1

I am trying to create an 8 sided pyramid out of a solid piece of cherry that is 1" thick. The size of the base of the pyramid can be seen in the attached photo: (all dimensions are in inches)

http://imgur.com/a/7sTUv

http://imgur.com/a/7sTUv

So far I have tried cutting away at it with various chisels but I have been at it for about 3 hours and am not close to finishing one side... Does anyone have any better methods to achieve this 8 sided pyramid that I am looking to make?

  • Sharpen your chisel! That's not very helpful by itself so also, chop away most of the excess (use a mallet or hammer, not hand pressure), work sideways or on the diagonal to reduce resistance from the wood, switch to paring cuts once you get close to your lines. Lastly, 99% chance you should finish smoothing with a hand plane and not try to do it with the chisel. – Graphus Jul 21 '17 at 7:14
  • Could a small rotary tool also be used to get rid of a lot of material quickly as an alternative to chisels? – ptrickono Jul 21 '17 at 23:25
  • Far slower. Without exaggerating an experienced worker might be able to chop the waste from one side of this (the one with the most favourable grain direction) in about 10 seconds! Figure it could take you multiple times more than that it's still only a minute at most.... hard to even come close to that with a bit held in a small, relatively low-power rotary tool. – Graphus Jul 22 '17 at 7:12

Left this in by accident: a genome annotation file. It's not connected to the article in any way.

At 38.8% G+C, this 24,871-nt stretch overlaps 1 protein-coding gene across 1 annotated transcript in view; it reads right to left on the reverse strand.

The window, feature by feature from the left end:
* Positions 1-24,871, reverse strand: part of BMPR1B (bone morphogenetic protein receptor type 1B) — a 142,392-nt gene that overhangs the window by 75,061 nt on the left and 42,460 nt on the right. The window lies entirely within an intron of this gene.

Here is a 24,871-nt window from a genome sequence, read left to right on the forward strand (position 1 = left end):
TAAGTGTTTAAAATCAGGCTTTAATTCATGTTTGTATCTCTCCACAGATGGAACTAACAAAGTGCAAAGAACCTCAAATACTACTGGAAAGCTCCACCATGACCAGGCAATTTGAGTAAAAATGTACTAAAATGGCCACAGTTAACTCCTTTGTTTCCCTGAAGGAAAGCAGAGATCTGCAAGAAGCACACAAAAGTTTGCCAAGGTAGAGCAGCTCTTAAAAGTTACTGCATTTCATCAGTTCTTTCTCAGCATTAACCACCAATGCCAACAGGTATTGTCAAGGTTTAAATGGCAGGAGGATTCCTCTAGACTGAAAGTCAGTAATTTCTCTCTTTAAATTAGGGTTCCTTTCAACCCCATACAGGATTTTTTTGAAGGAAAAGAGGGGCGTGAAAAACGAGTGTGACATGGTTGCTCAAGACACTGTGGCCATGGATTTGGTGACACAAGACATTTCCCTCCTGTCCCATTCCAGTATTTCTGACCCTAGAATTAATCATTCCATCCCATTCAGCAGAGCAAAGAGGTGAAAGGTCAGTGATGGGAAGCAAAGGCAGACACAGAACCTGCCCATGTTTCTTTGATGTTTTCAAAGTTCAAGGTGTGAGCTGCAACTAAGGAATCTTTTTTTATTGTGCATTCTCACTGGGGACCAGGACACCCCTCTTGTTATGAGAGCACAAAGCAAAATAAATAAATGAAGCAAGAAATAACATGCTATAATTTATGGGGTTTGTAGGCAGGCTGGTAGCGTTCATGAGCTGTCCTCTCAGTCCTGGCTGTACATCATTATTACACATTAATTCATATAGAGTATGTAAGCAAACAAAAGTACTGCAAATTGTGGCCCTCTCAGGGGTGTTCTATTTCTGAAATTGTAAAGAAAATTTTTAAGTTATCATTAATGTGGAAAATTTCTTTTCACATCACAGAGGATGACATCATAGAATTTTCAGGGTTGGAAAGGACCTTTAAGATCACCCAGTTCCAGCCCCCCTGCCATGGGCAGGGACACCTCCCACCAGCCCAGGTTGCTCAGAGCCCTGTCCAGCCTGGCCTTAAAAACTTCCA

• Re. chisel sharpness be honest with yourself, how sharp are they? Is the edge as good as you can do or are they a bit meh? Shaving-sharp should be considered minimum sharpness for most chisels, especially for those used in paring work. – Graphus Jul 22 '17 at 7:17
  • 1
    I'd assumed you were talking informally when you said pyramid (and was going to edit the title accordingly) I thought you actually were planning on deep chamfers. Would advise abandoning the idea of a pyramid of this shape in only 1" thick cherry. The corners and long edges are going to be far too fragile to stand up to handling because of the acute angle in cherry which isn't very strong, I'd bet dollars to donuts you'd end up damaging the edges in the course of working on this. To make this tough enough I think you'd need to use hard maple at least, but the ideal choice is probably boxwood. – Graphus Jul 27 '17 at 6:43
4

With handtools you typically want to follow a "coarse, medium, fine" workflow. The coarse step will get generally close to the line, medium will refine that to hit the line, and fine will fine-tune and surface your piece. It sounds like you're trying to skip the coarse step and go straight to medium.

Your coarse work should be done by either a saw or something that can take very deep passes. Depending on the situation this could be a drawknife, scrub plane, or something that can split the wood along the grain like a froe.

Personally, my workflow here would be to layout the design for a triangle on the endgrain, then use a panel saw to get within 1/8" of that, then use a #4 set fairly heavy to get to the lines. I'd then start over doing the same process on the other two faces.

| improve this answer | |

Your Answer

By clicking “Post Your Answer”, you agree to our terms of service, privacy policy and cookie policy

Not the answer you're looking for? Browse other questions tagged or ask your own question.